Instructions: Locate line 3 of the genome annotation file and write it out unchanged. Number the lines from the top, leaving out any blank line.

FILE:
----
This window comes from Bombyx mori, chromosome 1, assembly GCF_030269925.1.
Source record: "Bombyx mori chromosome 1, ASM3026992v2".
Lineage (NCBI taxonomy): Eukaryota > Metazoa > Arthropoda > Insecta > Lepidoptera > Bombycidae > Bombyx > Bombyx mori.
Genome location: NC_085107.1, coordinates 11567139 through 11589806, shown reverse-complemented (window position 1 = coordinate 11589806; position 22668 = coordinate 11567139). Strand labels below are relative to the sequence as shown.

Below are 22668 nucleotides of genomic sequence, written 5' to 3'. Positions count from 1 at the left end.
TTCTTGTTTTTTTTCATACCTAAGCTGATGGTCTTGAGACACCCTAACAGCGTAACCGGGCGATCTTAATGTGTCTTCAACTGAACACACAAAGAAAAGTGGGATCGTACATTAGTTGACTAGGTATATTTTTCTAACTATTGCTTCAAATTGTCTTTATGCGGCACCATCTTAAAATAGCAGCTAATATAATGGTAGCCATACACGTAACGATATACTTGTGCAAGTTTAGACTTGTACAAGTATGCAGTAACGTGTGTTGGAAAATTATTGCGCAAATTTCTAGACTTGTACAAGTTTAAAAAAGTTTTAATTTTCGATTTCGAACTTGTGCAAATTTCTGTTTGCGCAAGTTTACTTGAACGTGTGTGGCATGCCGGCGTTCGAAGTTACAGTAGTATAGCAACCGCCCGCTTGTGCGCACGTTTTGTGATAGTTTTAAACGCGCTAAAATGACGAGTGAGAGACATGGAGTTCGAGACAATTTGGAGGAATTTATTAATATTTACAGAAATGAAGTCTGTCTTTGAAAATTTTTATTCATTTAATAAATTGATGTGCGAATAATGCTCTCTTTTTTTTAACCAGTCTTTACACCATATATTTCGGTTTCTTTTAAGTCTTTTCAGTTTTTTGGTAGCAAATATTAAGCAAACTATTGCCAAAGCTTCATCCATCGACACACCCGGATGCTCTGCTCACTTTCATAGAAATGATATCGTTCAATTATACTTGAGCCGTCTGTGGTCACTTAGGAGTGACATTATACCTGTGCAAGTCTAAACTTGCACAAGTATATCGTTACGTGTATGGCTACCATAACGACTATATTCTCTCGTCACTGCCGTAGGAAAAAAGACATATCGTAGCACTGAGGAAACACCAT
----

Lineage (NCBI taxonomy): Eukaryota > Metazoa > Arthropoda > Insecta > Lepidoptera > Bombycidae > Bombyx > Bombyx mori.